Interesting. I looked the part up, and the diagrams I saw are mostly for conventional AT. I guess that this limits the top revolution speed (or minimum speed, if you want to look at it that way). I didn't realize that the conventional hybrid and the Energi would have different capabilities.
So the CVT is infinitely variable up to the hardware maximum.
Correct CVT infinitely variable within hardware constraints (includes MG1 and MG2 rpm constraints and the final drive gearing. The best one could do (tallest overall gearing) is to put a holding torque on MG1 so that it does not spin when the engine is running. Then, all engine rpms would be directed to the output shaft. So, a numerically lower final drive ratio would yield lower engine rpm than a higher final drive ratio at the same vehicle speed. For highway cruising one wants to run ICE at the most efficient area of the Brake Specific Fuel Consumption map which is generally low rpm, high torque. It's like up-shifting a conventional transmission to a higher overdrive gear to lower engine rpm to improve FE. This should be achieved in Negative-Split Mode Operation (from the Ford OBD System Operation Summary for Plug-in and Hybrid Vehicles):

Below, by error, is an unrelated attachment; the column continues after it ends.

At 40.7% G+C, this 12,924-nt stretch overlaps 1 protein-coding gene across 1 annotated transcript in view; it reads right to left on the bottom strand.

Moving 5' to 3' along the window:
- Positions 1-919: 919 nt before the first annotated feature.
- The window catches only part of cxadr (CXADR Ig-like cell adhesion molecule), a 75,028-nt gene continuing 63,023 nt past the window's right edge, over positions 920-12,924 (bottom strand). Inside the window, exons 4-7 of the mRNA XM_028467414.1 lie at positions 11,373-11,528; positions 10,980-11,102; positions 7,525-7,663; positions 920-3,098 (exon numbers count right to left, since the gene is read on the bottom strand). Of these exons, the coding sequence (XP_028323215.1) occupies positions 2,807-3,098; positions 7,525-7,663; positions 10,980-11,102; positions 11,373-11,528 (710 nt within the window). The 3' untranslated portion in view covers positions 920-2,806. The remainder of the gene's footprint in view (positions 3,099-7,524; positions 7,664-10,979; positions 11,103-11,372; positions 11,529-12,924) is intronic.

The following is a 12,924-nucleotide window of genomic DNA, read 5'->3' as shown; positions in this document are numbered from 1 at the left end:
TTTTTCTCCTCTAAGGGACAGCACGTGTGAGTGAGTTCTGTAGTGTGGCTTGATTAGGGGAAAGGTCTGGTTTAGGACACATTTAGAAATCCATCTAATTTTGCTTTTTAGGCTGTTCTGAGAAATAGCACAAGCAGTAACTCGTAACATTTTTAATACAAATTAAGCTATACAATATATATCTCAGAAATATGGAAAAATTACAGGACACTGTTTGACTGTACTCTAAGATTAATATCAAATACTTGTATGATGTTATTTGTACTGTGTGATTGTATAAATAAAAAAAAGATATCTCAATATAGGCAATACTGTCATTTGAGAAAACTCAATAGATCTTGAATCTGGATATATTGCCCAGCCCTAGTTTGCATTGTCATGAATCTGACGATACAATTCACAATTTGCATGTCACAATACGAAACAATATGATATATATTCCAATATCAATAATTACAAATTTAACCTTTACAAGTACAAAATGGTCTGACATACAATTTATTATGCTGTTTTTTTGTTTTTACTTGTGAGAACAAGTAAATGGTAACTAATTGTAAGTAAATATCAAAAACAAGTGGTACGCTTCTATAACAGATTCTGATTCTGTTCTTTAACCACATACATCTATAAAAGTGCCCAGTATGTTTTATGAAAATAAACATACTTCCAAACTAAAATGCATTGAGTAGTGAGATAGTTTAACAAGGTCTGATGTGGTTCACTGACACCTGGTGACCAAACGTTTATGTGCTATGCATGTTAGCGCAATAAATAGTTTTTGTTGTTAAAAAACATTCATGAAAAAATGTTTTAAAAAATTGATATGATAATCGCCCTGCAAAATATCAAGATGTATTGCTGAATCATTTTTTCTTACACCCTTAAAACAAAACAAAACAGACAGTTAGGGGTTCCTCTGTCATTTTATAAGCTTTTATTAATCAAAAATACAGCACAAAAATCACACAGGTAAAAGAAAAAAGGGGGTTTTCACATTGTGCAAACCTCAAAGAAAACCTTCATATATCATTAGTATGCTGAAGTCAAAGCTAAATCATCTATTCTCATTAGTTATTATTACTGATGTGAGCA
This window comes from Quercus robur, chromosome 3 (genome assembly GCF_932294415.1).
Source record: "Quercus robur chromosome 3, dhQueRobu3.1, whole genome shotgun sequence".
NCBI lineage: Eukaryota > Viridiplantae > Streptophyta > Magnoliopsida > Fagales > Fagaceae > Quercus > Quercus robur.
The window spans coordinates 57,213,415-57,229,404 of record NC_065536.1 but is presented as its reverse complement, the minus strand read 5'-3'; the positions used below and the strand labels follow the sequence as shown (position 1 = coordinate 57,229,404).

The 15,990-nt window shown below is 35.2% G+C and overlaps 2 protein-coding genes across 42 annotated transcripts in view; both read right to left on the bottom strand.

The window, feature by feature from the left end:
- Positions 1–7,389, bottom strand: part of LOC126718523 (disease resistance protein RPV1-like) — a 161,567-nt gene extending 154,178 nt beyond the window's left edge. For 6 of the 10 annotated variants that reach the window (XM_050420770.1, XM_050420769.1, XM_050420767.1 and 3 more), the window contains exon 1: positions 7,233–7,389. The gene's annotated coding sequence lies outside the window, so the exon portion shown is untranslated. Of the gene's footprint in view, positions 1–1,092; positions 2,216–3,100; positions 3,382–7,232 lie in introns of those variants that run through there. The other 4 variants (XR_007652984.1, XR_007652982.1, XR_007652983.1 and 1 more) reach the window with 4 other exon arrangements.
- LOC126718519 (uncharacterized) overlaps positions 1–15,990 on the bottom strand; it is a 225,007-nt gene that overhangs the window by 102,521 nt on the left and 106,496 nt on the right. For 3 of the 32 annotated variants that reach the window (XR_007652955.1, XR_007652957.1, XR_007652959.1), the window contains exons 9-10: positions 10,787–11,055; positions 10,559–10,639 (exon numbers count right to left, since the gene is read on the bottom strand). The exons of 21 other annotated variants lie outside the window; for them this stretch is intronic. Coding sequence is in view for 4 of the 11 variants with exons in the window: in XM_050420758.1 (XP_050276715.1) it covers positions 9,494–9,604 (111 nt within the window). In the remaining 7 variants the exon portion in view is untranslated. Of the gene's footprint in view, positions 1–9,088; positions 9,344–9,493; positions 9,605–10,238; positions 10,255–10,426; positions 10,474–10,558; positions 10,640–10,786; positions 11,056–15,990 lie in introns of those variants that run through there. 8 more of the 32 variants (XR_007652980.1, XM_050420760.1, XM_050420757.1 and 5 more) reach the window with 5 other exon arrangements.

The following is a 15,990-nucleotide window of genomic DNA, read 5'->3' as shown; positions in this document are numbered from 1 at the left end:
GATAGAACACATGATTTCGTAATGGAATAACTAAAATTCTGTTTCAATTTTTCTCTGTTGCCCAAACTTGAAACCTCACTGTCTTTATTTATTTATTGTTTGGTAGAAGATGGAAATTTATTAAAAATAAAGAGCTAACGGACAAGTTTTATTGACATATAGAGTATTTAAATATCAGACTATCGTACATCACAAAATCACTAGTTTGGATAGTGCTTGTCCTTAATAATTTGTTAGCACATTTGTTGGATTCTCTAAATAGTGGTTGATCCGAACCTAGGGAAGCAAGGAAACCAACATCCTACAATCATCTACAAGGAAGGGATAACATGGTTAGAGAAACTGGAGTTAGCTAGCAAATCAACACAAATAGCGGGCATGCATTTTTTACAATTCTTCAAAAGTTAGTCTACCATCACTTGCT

Negative Split Mode
The engine is on and the generator motor consumes electrical energy to reduce engine speed
The traction motor can operate as a motor or a generator to make up the difference between the engine power and the desired power
Typical highway mode
Occurs when the engine needs to be on, the system can not be operated in parallel mode and the battery is charged near its upper limit
Prior to a PCM update of the Hybrid to increase the EV top speed from 62 mph to 85 mph, it was quite easy to get into negative split mode by controlling the throttle and to stay in this mode for some time. With EV operations now up to 85 mph, it harder to get into the mode (keeping the battery charged near its upper limit) as any slight decrease in power requirements can trigger EV operation at higher speeds.
The different final drive ratio for the hybrid and NRG supposedly was to improve performance of the NRG given it's extra weight (larger HVB) such that both vehicles would be very similar performance wise. My guess is the PCM algorithms for both the NRG and Hybrid are the same once the NRG enters Hybrid mode operation. So, by numerically increasing the NRG final drive over the Hybrid ratio, the NRGs low end performance would be improved somewhat.